Daly herself continues to be consistently excellent. It's very plain to see why she would go on to win an Emmy for the role three consecutive years beginning with the next season. I can't take my eyes off her in case I miss a little mannerism or expression. As a viewer I feel very connected to the character, not because of her circumstances but because it's always clear where she's at emotionally (on the surface, that's a little strange considering I'm far more Cagney like in being fairly emotionally private).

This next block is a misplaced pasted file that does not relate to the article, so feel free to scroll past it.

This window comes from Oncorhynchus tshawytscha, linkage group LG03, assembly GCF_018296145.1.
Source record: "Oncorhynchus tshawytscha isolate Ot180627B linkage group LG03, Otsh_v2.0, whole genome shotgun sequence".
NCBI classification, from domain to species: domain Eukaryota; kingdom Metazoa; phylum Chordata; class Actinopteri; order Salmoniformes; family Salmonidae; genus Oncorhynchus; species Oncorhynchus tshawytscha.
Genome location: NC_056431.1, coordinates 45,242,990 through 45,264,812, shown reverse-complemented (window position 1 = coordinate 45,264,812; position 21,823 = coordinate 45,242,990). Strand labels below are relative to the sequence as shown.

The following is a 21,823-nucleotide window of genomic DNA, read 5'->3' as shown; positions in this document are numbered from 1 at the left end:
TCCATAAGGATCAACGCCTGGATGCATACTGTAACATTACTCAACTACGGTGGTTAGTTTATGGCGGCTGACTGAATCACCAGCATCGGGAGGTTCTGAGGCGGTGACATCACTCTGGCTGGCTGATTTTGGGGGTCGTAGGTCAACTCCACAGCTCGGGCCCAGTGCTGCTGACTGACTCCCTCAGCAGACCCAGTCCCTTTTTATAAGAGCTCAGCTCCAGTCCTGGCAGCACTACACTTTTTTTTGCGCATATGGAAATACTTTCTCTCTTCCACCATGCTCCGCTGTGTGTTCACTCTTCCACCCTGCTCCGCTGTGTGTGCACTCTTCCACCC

Nelson Riddle is my biggest bugbear of this era. He keeps it reigned in for much of the episode, but when it matters he goes all out Batman on us. The score during fight scenes is as subtle as a sledgehammer, with brassy stings that punctuate every physical contact. All that's missing are colourful on-screen cards reading "Pow!" "Klunk!" and ""Splatt!". The opening titles feel quite bipolar, with a full-on catchy cop theme (nice, but not fitting the series at all) segueing into Ain't That The Way from the Pilot. I enjoy that Nelson's original theme music, the images and the font used don't feel gender stereotypically female. Some of his incidental music is quite funk-air, giving a late-Seventies vibe with plenty of kick drum and hi hat, which is nice. It's quite Wonder Woman-esque. And Riddle's "running music" for the theme is rattling round my head as I write. All the same, there's little about the opening credits that encapsulates the feel of the show.